In July 1936, in response to a military-fascist mutiny of right-wing generals against the Spanish Republic, in Barcelona – the capital of the region of Catalonia and the largest industrial centre of the country – a general strike flared up and grew into a worker revolt. The core elements of this uprising were armed members and supporters of the CNT.
The uprising was prepared and organized by “committees of defense” which were created in Barcelona’s working class neighbourhoods from members of the CNT, the Federation of Anarchists of Iberia (FAI), and Libertarian Youth. The most active role in the uprising was played by members of one of the anarchist groups – Nosotros (Buenaventura Durruti, Francisco Ascaso, Juan García Oliver, Ricardo Sanz, Aurelio Fernandez, and others), which constituted something like a Central Revolutionary Committee of Defense.
The army mutiny in Barcelona was suppressed. But the workers did not limit themselves to simple clashes with army units. They spontaneously began to carry out the social revolution: they seized enterprises and introduced workers’ selfmanagement; they took supply, transport, and social services into their own hands; they organized a new life. The CNT union of food industry workers opened communal cafeterias where people could eat for free. Even during the fighting, in each working class quarter of the city food committees were organized to arrange the requisition of food products from warehouses and to set up the exchange of manufactured goods for food with the peasantry. Market commerce and the money system were replaced to a significant extent by non-monetary exchange. The food supplies acquired in these exchanges was distributed according to norms established by the committees. Clothing and other consumer goods were distributed through shops and stores. There were instances where workers raided banks and monasteries and burned the money confiscated as a symbol of the hated Capitalism. Items from pawn shops were returned to the people who had been compelled to pawn them. The labour unions (syndicates) confiscated large government and privately-owned buildings and set up their headquarters in them. At the majority of industrial enterprises, in transportation, and in social services, general meetings of worker collectives took place which elected management committees, most of the members of which were representatives of the CNT. Such a seizure of production units by a collective received the name “collectivization.” In several sectors (woodworking in Barcelona, bakeries, railway transport, and others the collectivization of industry went on to the next stage of socialization: the whole production process from start to finish was subject to the self-management of workers, who created the appropriate organs. Within a few days life in Barcelona had already normalized: transport was running, enterprises were working, shops were open, and communications systems were operating. Researchers concur that all the revolutionary measures and the normalization of daily living were, basically, the spontaneous actions of workers belong to the CNT; the corresponding orders had not been issued by some higher committee of the union federation. Initiatives most often came from rank-and-file members of the unions (syndicates) of the CNT or from front-line anarcho-syndicalist and anarchist activists.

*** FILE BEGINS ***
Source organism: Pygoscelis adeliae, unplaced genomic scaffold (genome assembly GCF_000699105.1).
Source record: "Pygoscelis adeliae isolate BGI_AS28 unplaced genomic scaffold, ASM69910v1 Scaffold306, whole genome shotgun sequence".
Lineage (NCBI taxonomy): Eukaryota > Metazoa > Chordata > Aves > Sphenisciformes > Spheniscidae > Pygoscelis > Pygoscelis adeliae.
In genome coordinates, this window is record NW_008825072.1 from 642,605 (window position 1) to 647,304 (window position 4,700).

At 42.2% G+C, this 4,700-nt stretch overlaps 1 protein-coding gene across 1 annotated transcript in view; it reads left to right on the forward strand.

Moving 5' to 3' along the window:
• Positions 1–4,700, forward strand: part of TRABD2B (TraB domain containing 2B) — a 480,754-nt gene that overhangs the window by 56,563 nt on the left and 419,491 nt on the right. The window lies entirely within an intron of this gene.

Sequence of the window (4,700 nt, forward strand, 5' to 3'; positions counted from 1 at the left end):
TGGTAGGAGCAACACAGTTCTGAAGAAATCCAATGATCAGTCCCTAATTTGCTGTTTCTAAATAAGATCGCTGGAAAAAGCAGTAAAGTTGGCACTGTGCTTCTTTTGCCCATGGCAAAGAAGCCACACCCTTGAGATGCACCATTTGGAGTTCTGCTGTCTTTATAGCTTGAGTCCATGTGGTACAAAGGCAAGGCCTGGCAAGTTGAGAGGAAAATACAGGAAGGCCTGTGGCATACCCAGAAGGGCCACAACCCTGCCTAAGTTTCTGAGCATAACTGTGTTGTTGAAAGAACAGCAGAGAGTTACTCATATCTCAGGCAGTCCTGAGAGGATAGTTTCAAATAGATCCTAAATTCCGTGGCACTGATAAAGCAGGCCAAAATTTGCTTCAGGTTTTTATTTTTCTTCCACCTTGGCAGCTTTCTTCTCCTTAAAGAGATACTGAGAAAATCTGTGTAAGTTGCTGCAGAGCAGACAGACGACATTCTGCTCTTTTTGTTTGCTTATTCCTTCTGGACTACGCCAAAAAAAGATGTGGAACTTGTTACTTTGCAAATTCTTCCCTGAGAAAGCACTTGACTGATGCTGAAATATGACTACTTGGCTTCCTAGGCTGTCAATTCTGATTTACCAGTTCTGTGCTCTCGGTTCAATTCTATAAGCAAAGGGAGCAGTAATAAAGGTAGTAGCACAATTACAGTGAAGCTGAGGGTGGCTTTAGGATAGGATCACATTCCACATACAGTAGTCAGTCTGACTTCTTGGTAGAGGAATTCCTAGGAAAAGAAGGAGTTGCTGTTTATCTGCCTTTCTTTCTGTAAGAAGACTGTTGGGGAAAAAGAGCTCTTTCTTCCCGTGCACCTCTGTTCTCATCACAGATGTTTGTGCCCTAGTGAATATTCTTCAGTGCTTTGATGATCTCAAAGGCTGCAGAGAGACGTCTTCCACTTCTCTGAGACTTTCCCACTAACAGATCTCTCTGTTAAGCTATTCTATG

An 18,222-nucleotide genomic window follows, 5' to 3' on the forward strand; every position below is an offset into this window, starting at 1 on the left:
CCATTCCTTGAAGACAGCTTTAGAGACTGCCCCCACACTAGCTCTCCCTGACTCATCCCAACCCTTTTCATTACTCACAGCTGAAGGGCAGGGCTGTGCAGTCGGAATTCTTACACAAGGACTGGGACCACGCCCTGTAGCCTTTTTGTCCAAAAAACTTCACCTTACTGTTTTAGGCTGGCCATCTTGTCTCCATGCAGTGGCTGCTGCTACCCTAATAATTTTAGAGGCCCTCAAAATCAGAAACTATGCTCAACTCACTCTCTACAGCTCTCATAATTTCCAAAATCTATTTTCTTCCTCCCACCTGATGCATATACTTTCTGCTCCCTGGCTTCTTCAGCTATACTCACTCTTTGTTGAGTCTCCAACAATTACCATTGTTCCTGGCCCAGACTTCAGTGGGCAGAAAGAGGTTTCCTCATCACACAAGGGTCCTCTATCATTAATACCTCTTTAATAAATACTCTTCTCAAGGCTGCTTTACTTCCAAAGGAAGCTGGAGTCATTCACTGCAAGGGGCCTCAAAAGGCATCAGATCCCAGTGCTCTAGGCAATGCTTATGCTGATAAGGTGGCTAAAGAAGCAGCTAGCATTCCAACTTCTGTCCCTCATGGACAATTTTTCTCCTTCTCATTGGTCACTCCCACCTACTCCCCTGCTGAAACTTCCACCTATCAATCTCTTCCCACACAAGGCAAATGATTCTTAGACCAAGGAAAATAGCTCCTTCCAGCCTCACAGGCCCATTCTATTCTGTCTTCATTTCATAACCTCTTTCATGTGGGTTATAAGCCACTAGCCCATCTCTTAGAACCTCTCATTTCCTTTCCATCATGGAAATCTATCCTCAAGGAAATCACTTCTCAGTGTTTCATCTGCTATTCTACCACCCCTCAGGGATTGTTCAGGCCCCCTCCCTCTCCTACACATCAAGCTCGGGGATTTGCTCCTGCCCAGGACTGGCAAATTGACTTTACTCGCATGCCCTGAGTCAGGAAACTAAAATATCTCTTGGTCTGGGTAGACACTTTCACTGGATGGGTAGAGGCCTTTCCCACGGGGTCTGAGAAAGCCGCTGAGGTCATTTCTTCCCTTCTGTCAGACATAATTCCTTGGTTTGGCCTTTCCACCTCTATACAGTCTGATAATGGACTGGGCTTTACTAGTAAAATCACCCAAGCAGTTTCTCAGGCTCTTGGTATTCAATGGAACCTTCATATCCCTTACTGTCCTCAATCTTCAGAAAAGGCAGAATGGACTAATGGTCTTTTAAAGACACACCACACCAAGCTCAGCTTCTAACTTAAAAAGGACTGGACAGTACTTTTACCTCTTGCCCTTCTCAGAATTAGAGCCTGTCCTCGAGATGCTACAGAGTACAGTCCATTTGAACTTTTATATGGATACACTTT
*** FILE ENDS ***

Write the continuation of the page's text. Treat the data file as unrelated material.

“... the proletariat of Catalonia,” according to Andre Capdevilla, a member of a CNT syndicate of textile workers, “was saturated with anarcho-syndicalist revolutionary propaganda. Over a period of many decades the notion had taken root among the workers that they should make the most of any opportunity to carry out the Revolution. So they acted as soon as the possibility presented itself.”